Some said the district did not properly notify parents and neighbors of the informational meeting. Chuck Carroll, whose house would be 300 feet away from the antenna, said he worried he would have to wear a "tinfoil hat."


Read it all on the link...

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Two New FM Antennas from APS

Antenna Performance Specialties have 2 new FM antenna designs available.   My guess is that these are decent performers "out of spec'd band",  so that they would be good across the FM band for at least receive purposes.  

Catchy names too! 

FM High-5

Specs & Details

Price: $149.95 
Boom Length: 53.5"
Elements: 5 (1 driven)
Turning Radius: 29"
Frequency Range: 104.5-108 MHz
Average Gain: 5.3 dBd
Average Front-to-Back Ratio: 17 dB
Impedence: 75 0hms
Average SWR: <1.5:1

FM Low-6

Specs & Details

Price: $149.95 
Boom Length: 80" 
Elements: 6 (1 driven)
Turning Radius: 44.5"
Frequency Range: 88-92 MHz
Average Gain: 7.3 dBd
Average Front-to-Back Ratio: 19 dB
Impedence: 75 0hms
Average SWR: <1.5:1>

Features  Common to Both

Computer designed using State-of-the-Art software.
Weather sealed coaxial direct-connection for protection against the elements.
Closely spaced and coupled driven element/1st director for a superior impedance match.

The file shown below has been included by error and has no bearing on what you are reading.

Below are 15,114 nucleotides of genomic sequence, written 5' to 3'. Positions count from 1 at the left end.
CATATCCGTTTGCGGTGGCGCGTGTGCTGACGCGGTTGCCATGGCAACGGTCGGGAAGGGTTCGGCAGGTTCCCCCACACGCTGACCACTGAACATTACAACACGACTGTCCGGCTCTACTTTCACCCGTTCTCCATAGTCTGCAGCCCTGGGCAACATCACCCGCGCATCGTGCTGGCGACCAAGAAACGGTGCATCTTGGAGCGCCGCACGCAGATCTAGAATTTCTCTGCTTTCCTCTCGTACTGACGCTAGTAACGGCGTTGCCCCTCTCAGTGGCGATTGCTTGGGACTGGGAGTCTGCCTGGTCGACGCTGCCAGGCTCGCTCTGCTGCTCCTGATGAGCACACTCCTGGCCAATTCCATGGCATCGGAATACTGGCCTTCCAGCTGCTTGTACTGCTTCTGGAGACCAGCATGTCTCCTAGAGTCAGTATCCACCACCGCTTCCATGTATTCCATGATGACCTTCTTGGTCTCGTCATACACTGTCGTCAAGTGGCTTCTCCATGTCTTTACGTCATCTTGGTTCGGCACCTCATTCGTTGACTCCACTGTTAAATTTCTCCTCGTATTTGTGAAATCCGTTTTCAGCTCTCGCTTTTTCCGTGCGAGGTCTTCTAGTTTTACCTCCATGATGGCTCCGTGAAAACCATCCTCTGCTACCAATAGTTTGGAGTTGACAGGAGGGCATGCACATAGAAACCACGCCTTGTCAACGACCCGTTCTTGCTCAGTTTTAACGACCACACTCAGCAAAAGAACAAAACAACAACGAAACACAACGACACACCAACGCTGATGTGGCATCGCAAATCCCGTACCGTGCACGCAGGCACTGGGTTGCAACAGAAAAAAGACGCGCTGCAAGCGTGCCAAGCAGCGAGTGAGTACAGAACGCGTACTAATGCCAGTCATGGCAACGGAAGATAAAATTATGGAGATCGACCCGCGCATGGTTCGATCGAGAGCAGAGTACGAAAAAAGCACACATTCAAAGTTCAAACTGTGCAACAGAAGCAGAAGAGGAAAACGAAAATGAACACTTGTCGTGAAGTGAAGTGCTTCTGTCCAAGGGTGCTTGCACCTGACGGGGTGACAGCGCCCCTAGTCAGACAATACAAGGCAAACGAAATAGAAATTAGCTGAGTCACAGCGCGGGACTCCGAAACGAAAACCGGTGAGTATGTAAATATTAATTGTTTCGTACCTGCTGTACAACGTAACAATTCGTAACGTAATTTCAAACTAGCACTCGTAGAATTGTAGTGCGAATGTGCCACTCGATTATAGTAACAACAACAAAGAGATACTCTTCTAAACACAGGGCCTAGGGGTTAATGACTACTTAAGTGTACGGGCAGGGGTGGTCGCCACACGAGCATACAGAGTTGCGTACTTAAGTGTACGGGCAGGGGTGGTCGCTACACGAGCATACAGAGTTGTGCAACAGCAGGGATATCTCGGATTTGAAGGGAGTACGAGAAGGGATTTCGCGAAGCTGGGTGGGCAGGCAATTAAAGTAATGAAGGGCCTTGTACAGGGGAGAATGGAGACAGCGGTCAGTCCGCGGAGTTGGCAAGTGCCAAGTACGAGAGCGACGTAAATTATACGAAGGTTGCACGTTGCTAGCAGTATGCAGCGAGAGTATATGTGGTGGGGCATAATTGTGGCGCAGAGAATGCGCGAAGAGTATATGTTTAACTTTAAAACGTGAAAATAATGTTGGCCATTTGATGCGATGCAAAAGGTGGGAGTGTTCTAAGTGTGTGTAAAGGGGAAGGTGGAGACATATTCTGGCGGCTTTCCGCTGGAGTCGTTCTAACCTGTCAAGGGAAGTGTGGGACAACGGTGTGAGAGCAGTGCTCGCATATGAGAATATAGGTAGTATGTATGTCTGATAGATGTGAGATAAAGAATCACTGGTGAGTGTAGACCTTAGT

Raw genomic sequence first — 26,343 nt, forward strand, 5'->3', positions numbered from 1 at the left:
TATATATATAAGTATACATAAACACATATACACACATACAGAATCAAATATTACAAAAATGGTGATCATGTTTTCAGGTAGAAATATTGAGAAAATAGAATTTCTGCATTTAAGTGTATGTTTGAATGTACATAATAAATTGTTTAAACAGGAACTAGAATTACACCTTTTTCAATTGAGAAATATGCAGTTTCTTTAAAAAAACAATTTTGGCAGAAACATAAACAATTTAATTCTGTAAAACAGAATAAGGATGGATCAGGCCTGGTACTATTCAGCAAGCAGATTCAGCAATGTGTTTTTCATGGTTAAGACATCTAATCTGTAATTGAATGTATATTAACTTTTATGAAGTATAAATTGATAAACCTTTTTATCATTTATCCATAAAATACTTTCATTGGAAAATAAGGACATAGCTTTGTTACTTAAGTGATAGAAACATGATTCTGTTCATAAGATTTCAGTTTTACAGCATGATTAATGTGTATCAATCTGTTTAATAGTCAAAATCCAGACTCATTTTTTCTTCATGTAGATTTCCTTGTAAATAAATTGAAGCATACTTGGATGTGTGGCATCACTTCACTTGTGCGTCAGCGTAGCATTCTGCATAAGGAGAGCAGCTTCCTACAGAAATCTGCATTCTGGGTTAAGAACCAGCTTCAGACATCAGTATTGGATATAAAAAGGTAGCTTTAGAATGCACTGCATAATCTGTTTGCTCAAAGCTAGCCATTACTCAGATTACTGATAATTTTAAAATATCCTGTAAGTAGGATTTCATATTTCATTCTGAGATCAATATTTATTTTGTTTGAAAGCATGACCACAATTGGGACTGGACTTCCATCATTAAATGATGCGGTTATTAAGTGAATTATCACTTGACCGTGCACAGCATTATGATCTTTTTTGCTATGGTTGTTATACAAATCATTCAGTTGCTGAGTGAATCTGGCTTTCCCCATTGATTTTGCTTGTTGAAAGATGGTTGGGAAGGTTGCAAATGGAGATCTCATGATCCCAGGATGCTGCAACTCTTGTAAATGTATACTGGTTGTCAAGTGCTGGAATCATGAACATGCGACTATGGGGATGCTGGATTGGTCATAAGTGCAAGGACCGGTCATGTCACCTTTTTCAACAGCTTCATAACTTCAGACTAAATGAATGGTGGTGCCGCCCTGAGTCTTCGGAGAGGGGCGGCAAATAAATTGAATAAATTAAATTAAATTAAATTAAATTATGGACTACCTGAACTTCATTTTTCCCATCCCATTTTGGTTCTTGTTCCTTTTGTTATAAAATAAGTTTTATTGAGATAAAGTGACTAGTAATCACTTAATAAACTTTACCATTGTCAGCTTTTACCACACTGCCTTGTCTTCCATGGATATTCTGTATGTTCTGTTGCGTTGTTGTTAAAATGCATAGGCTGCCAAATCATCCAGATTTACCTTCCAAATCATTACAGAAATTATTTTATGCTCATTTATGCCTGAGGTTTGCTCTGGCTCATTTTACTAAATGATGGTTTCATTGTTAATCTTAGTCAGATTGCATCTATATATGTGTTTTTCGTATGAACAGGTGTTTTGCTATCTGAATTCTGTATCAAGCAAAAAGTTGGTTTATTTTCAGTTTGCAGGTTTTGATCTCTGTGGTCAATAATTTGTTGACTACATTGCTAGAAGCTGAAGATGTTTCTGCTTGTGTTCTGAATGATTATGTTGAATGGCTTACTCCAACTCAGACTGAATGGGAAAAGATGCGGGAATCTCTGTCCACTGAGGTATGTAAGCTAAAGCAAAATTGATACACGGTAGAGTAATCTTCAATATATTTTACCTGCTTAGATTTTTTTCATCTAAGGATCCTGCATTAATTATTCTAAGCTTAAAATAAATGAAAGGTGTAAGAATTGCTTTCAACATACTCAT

Element lengths and spacings tapered for highest efficiency.
Real 75 ohm impedence; no balun transformer is used.

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New TV Antennas Coming out of China

DigiWave out of Canada has a slew of new antenna are the highlights.

Digiwave ANT 3045

This Chinese antenna is designed for Chinese television bands which are slightly different than the US. This means that the VHF High loops are a bit undersized, and thus performance takes a hit. Furthermore the rotor is a disappointment and the electronics are horrendous. However I still love this innovative design with the VHF Double Loops around the UHF reflector screen, plus the UHF Double Loops. Very promising, design. The elements are nice thick aluminum as well, and the VHF and UHF sections each have their own circuit board matching transformer baluns. For myself, I removed all the superfluous electronics and keep the antenna and the baluns tying them together with a UVSJ, and performance is pretty darn good. The build quality is lacking, bu the design is promising.

Digiwave ANT 2075